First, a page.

How to Make The Right Decisions During A Crisis?

Information about the distribution of COVID-19 is changing rapidly, and in these conditions, people are trying to make a variety of decisions – from “Should I go on vacation?

First, a threat loomed over us. This disease is not joking. All over the world, people are dying from her. The infection spreads so fast that news about it is different every day. Our brains are designed so that we pay special attention to threats, so the epidemic does not go out of our heads, in contrast to more distant dangers like climate change.

Secondly, the situation with the spread of the virus is very uncertain. How many are already infected? Is the infection spreading rapidly across communities? How many people get sick in the end? When it comes to forecasts, we well understand linear trends. Trends due to accelerating growth, as exponentially, we do not understand well. At first, the virus infects a few, but the number of cases can grow rapidly. The uncertainty we are facing makes us pay more attention to the coronavirus.

Thirdly, people can influence the spread of the virus very slightly. We can make it a rule to wash our hands and not touch our face, we can self-insulate during the epidemic, but many aspects of the situation are not subject to it. Nobody likes to be in situations that are not controlled by a person. This creates additional anxiety, and also causes a desire to do something to regain control of what is happening.

And finally, fourthly, all attempts to restrain the spread of the virus mainly relate to the prevention of its transmission from person to person. That is, if these measures are successfully taken, a certain number of people will not get sick. Unfortunately, we cannot create a control group in which these measures would not be taken. As a result, it is difficult to understand what actions and programs contribute to ending the epidemic.

All four of these factors influence our behavior and our decisions. Threat, uncertainty and anxiety push us to short-sighted decisions.

For example, uncertainty makes us thirst for new information about the virus and its spread, and many seek it out for a long time. Awareness is good, but we know that negative news causes stress and confusion.

Similarly, the inability to influence the situation encourages people to strive for actions that give a sense of control over what is happening. At first it took the form of buying up antiseptics for the hands. These actions made sense, since purchased can be used to disinfect skin and surfaces. But when the stocks of these goods were exhausted, people still needed to control at least something, so toilet paper, paper towels and bottled water disappeared from the shelves. There is less sense in buying these goods – and experts certainly did not advise stocking them up. But nevertheless, these purchases temporarily alleviated the anxiety of some people, causing them to feel that they had done something.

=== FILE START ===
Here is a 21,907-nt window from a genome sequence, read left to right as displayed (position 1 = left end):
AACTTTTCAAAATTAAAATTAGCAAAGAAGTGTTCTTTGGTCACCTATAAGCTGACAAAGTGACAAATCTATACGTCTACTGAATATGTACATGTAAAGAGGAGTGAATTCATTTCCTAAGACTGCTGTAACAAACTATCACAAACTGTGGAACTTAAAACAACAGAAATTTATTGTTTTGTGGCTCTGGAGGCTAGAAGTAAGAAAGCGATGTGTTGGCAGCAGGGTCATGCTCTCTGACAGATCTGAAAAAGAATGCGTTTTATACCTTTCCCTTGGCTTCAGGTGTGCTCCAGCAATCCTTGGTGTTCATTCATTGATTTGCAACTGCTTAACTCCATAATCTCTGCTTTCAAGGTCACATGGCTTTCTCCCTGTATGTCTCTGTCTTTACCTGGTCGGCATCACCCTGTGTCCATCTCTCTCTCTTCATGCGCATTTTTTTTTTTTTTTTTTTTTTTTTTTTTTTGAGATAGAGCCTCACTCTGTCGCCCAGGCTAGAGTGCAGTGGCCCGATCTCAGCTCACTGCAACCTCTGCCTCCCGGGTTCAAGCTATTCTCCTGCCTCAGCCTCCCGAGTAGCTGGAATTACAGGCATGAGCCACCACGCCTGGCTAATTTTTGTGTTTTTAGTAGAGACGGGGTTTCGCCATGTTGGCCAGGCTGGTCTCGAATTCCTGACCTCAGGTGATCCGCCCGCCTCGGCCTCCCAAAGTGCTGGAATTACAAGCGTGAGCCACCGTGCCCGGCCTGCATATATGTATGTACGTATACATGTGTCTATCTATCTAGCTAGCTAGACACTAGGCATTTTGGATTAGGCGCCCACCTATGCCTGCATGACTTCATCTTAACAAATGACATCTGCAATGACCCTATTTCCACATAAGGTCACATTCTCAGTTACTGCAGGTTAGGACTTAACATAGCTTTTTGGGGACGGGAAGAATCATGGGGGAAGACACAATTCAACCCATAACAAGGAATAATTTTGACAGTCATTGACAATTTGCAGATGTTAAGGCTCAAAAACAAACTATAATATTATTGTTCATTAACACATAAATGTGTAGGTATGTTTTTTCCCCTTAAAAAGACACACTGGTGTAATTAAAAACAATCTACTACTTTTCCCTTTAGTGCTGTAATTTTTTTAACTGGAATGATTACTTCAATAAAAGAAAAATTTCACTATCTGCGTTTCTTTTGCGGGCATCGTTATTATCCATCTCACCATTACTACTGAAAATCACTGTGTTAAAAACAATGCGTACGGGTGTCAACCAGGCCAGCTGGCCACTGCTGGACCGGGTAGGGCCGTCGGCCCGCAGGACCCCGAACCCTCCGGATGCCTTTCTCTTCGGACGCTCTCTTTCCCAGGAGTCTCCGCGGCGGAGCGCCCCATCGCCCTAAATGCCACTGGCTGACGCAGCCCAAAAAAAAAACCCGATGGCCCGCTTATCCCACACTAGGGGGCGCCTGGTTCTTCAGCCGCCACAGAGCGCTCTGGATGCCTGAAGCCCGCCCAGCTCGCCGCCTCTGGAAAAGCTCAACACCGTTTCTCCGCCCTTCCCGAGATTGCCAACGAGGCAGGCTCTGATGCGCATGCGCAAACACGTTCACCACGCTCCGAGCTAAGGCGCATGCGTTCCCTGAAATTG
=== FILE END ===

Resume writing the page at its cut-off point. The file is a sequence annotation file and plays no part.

Some of us, in conditions of anxiety, make hasty decisions regarding finances. In the first weeks of March, key stock indexes fell by about 20%, and many are drawn to sell their shares (obviously, a lot of people did so). But this is the right way to unrealized losses that may affect the future (given the previous behavior of stock markets). People want to act quickly, even if inaction is more appropriate.

So what can we do to make the right decisions in spite of these psychological factors? The best way to resist an inner voice calling for immediate action is to slow down. Panic makes people want to do something right now to avoid the threat, but most of the measures you can take are not practical during a pandemic.

Slowed down, you can carefully analyze the data, that is, draw conclusions influenced by what Keith Stanovich and Richard West called “System 2” in their two-system approach to thinking (a similar classification of thinking is also proposed by Nobel laureate Daniel Kahneman – approx. Ed.). We already have a lot of information about the virus and how to respond to it. Take the time to familiarize yourself with it and consider it before making important personal and commercial decisions. In the next few weeks or months, we will have to do a lot, but all decisions should be made by carefully weighing and soberly comprehending the data obtained and discussing them with experts. Your actions should not be a reaction to a headline or tweet.

This is true for situations that require inaction, when it is better not to fuss and wait for new information. Stanovich and West called System 1 a mechanism for quick decision-making based on intuition, which responds to your current state that prompts you to act. These quick decisions are characterized by an unjustified tendency in favor of action, so we need to slow down so that our quick reactions are truly justified.

It follows from the foregoing that in times of (relatively) slowly developing deadly crises such as a pandemic, it is better to devote more time to weighing your decisions, rather than being guided by instinct. Intuitive prompt actions can calm your anxiety for a while, but they usually create more problems than they solve.

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